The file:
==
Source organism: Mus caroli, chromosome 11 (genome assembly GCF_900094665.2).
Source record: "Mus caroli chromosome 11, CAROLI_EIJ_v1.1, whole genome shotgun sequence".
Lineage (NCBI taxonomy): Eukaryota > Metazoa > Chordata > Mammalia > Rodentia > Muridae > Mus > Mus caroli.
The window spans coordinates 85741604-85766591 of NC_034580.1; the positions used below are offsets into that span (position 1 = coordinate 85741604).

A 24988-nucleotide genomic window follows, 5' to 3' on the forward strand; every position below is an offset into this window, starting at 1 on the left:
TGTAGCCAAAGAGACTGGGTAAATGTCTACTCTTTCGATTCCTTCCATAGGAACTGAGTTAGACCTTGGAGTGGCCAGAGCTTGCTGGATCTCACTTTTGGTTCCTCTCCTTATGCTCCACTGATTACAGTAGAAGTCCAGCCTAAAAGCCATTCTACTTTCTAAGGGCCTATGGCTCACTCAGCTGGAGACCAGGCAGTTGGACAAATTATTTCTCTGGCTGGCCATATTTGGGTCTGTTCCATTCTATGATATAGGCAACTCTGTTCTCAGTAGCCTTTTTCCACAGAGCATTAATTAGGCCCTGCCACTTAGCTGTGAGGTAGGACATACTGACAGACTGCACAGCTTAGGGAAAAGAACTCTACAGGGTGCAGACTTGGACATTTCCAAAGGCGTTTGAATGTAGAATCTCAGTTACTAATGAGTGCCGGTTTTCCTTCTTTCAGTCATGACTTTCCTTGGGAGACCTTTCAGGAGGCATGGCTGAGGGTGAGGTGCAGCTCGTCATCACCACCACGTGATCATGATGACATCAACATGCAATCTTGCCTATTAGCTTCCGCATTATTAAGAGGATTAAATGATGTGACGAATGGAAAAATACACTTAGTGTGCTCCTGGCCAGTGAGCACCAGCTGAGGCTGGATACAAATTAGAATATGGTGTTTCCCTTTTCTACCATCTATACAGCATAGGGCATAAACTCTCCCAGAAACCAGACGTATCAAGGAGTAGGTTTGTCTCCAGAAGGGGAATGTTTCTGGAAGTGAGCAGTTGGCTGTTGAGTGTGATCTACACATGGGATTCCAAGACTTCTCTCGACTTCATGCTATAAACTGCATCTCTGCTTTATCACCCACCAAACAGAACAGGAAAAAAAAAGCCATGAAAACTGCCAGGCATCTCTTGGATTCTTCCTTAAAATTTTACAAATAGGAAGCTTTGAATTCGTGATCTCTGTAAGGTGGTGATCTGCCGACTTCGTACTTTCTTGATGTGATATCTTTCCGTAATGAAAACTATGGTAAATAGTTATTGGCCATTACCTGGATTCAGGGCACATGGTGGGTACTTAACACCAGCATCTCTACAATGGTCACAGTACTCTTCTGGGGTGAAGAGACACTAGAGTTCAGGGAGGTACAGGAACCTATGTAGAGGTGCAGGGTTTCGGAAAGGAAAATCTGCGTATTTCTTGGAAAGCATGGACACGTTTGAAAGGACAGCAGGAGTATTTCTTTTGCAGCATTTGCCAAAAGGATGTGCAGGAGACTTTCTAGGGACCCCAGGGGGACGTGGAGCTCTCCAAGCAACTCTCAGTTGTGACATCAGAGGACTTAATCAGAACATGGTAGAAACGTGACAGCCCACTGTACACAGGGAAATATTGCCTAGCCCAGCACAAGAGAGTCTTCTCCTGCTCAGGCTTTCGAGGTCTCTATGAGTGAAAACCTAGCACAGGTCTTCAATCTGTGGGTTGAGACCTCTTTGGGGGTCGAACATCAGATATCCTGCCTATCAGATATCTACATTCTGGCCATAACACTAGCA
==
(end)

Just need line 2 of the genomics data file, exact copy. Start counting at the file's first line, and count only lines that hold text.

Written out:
Source record: "Mus caroli chromosome 11, CAROLI_EIJ_v1.1, whole genome shotgun sequence".